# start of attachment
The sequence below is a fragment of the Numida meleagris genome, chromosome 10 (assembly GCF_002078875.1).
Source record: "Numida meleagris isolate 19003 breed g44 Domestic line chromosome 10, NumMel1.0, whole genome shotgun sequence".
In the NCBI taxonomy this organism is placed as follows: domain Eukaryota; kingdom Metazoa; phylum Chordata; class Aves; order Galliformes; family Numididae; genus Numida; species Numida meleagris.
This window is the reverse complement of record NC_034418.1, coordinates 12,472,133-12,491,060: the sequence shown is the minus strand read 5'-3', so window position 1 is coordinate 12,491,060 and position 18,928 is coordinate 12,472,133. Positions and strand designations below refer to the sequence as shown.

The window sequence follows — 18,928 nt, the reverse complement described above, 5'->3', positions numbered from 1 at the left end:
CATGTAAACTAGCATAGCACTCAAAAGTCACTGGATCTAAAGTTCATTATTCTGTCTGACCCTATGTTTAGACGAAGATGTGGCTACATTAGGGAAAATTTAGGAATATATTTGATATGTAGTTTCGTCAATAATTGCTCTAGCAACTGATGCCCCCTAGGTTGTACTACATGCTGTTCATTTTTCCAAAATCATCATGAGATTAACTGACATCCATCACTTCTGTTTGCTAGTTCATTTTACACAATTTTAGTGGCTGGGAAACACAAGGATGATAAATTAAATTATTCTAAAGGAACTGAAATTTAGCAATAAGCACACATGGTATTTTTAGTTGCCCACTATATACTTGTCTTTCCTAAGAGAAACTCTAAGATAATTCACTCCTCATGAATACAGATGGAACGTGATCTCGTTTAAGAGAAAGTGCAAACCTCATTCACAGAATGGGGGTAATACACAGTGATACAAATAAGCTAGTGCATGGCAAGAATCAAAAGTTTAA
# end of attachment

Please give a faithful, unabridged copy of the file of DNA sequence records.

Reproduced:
The sequence below is a fragment of the Numida meleagris genome, chromosome 10 (assembly GCF_002078875.1).
Source record: "Numida meleagris isolate 19003 breed g44 Domestic line chromosome 10, NumMel1.0, whole genome shotgun sequence".
In the NCBI taxonomy this organism is placed as follows: domain Eukaryota; kingdom Metazoa; phylum Chordata; class Aves; order Galliformes; family Numididae; genus Numida; species Numida meleagris.
This window is the reverse complement of record NC_034418.1, coordinates 12,472,133-12,491,060: the sequence shown is the minus strand read 5'-3', so window position 1 is coordinate 12,491,060 and position 18,928 is coordinate 12,472,133. Positions and strand designations below refer to the sequence as shown.

The window sequence follows — 18,928 nt, the reverse complement described above, 5'->3', positions numbered from 1 at the left end:
CATGTAAACTAGCATAGCACTCAAAAGTCACTGGATCTAAAGTTCATTATTCTGTCTGACCCTATGTTTAGACGAAGATGTGGCTACATTAGGGAAAATTTAGGAATATATTTGATATGTAGTTTCGTCAATAATTGCTCTAGCAACTGATGCCCCCTAGGTTGTACTACATGCTGTTCATTTTTCCAAAATCATCATGAGATTAACTGACATCCATCACTTCTGTTTGCTAGTTCATTTTACACAATTTTAGTGGCTGGGAAACACAAGGATGATAAATTAAATTATTCTAAAGGAACTGAAATTTAGCAATAAGCACACATGGTATTTTTAGTTGCCCACTATATACTTGTCTTTCCTAAGAGAAACTCTAAGATAATTCACTCCTCATGAATACAGATGGAACGTGATCTCGTTTAAGAGAAAGTGCAAACCTCATTCACAGAATGGGGGTAATACACAGTGATACAAATAAGCTAGTGCATGGCAAGAATCAAAAGTTTAA